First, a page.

“You’d feel better if you got dressed”.

“You’d feel better if you got dressed”.

Do you have any idea what level of wellness one needs to get dressed? To physically remove items of clothing and replace them with other ones. To tolerate different fabrics against your skin. To have a tighter waistband or tighter sleeves.

Let’s break down just one aspect of getting dressed. Putting on a sock. Even doing this task in bed doesn’t make it a simple task for someone who feels acutely unwell every single day.

Let’s say the sock of choice has been selected for you and placed in your hand. You must now move your upper body into a more upright position. But wait! Now certain symptoms are flaring and you feel dizzy and faint.

You try to plough on. You need to move your leg at the knee and hip to bring your feet closer to your hands so you can put the sock on. (You didn’t think someone could talk about a seemingly simple task in such detail did you?)

Now for your arms and hands to do their bit. In my case, they used to play netball and rounders and even chuck a javelin around in athletics. These days? enter snort-laugh here

We haven’t even finished putting on one sock yet and we’ve seemingly drained our supply of ‘function’.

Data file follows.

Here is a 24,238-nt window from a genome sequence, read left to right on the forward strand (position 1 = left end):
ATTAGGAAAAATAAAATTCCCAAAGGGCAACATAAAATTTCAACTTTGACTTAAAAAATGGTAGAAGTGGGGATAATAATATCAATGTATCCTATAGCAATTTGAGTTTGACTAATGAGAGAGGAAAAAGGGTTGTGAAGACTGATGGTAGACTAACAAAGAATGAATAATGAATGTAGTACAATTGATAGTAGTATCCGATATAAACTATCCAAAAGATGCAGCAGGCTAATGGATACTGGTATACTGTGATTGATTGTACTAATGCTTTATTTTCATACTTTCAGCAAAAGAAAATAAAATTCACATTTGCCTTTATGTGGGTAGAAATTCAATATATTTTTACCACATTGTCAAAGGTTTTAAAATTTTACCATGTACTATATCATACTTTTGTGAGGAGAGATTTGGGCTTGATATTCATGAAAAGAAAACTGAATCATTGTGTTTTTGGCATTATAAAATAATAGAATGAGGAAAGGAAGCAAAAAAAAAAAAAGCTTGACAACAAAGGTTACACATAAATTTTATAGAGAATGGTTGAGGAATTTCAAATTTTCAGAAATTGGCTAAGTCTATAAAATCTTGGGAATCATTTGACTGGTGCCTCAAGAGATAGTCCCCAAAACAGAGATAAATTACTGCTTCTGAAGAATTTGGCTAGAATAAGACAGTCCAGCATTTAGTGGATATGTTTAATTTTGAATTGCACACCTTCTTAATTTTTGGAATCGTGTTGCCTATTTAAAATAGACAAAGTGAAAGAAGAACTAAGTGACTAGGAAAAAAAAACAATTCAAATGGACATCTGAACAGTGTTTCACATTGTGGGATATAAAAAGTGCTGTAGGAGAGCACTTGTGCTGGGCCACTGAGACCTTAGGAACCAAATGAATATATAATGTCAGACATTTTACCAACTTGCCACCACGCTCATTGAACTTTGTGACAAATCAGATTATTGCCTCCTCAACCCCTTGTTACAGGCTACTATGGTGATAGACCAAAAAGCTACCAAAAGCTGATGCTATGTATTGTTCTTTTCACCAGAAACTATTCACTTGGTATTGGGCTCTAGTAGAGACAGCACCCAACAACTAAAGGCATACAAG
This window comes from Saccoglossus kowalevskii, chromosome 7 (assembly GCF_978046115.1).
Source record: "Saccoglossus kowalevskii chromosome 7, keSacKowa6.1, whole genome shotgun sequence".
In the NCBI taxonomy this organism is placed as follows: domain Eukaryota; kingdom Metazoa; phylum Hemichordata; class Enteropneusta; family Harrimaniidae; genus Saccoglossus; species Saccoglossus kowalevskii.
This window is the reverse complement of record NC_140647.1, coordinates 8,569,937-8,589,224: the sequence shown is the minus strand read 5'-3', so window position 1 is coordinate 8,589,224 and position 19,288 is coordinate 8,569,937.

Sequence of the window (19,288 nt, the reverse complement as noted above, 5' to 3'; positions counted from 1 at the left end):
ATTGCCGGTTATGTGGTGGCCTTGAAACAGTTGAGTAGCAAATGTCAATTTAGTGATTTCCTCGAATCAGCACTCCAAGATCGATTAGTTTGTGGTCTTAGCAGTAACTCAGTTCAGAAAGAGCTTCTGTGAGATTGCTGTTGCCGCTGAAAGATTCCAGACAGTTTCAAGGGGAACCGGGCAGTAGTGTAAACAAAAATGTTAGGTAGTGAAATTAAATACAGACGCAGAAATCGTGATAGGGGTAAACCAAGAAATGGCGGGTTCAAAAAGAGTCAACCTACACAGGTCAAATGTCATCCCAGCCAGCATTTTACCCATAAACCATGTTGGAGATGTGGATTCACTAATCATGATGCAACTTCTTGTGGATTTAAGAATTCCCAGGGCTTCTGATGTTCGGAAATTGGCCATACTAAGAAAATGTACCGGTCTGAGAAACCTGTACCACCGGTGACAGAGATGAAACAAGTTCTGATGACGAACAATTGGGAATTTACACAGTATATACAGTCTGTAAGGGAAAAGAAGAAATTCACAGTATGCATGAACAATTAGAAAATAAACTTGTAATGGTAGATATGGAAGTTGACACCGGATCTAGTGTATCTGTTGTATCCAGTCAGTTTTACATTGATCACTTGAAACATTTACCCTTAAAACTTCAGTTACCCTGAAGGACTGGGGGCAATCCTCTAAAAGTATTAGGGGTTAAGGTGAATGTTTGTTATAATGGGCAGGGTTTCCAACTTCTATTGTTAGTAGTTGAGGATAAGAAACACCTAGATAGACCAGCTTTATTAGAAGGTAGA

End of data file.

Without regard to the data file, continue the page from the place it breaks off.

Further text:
Chronic illness is different from recovering from a cold, where you might feel brighter in yourself for having a shower and putting on clean clothes. Everything comes at a price. Everything has to be weighed up.

Which is the lesser of two evils today? To stay unwashed and in pyjamas but able to reply to one email, and carry out the daily bodily functions that don’t even feature on other people’s radar? Or, to get dressed (without a shower #WetWipesForLife ) but be unable to do much else, other than eat and digest food?

[There are living aids that can help with such tasks but in my experience, all the aids in the world cannot make up for the far-reaching restrictions M.E. places on life.]

IMAGE: Anna’s upper body in strawberry print pyjamas and a cardigan that is much brighter than she thought it’d be when she ordered it online!

Published by Anna Redshaw

Blogging about life in the slow lane with an invisible, chronic illness. I wasn't always a sick chick so this is somewhat of a life changing experience!

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